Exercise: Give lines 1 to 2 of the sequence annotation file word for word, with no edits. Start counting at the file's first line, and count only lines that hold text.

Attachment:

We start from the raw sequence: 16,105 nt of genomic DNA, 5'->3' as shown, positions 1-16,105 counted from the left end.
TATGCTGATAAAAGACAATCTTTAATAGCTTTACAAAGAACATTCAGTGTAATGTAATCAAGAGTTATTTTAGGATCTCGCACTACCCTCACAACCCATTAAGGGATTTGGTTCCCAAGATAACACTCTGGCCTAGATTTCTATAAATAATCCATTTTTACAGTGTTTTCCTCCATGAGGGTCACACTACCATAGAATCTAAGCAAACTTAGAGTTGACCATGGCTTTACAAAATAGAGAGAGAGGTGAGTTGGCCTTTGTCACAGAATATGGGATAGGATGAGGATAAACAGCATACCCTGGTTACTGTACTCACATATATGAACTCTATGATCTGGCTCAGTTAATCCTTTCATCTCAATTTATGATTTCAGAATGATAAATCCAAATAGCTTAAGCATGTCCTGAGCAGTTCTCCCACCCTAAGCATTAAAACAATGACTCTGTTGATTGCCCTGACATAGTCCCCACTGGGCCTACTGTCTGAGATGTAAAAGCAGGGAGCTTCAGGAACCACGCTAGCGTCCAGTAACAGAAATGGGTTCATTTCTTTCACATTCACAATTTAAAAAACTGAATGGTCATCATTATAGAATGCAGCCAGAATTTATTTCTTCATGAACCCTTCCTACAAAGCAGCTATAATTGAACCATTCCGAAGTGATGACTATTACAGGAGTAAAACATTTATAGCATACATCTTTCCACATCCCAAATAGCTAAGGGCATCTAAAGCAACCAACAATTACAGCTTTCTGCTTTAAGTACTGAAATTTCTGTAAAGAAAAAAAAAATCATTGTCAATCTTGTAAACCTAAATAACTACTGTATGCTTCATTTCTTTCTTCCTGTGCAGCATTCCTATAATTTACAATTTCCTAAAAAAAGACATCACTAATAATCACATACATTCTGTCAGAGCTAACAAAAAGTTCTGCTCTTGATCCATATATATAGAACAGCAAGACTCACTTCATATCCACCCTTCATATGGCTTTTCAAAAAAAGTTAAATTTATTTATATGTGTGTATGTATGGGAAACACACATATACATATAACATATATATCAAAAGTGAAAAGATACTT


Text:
We start from the raw sequence: 16,105 nt of genomic DNA, 5'->3' as shown, positions 1-16,105 counted from the left end.
TATGCTGATAAAAGACAATCTTTAATAGCTTTACAAAGAACATTCAGTGTAATGTAATCAAGAGTTATTTTAGGATCTCGCACTACCCTCACAACCCATTAAGGGATTTGGTTCCCAAGATAACACTCTGGCCTAGATTTCTATAAATAATCCATTTTTACAGTGTTTTCCTCCATGAGGGTCACACTACCATAGAATCTAAGCAAACTTAGAGTTGACCATGGCTTTACAAAATAGAGAGAGAGGTGAGTTGGCCTTTGTCACAGAATATGGGATAGGATGAGGATAAACAGCATACCCTGGTTACTGTACTCACATATATGAACTCTATGATCTGGCTCAGTTAATCCTTTCATCTCAATTTATGATTTCAGAATGATAAATCCAAATAGCTTAAGCATGTCCTGAGCAGTTCTCCCACCCTAAGCATTAAAACAATGACTCTGTTGATTGCCCTGACATAGTCCCCACTGGGCCTACTGTCTGAGATGTAAAAGCAGGGAGCTTCAGGAACCACGCTAGCGTCCAGTAACAGAAATGGGTTCATTTCTTTCACATTCACAATTTAAAAAACTGAATGGTCATCATTATAGAATGCAGCCAGAATTTATTTCTTCATGAACCCTTCCTACAAAGCAGCTATAATTGAACCATTCCGAAGTGATGACTATTACAGGAGTAAAACATTTATAGCATACATCTTTCCACATCCCAAATAGCTAAGGGCATCTAAAGCAACCAACAATTACAGCTTTCTGCTTTAAGTACTGAAATTTCTGTAAAGAAAAAAAAAATCATTGTCAATCTTGTAAACCTAAATAACTACTGTATGCTTCATTTCTTTCTTCCTGTGCAGCATTCCTATAATTTACAATTTCCTAAAAAAAGACATCACTAATAATCACATACATTCTGTCAGAGCTAACAAAAAGTTCTGCTCTTGATCCATATATATAGAACAGCAAGACTCACTTCATATCCACCCTTCATATGGCTTTTCAAAAAAAGTTAAATTTATTTATATGTGTGTATGTATGGGAAACACACATATACATATAACATATATATCAAAAGTGAAAAGATACTT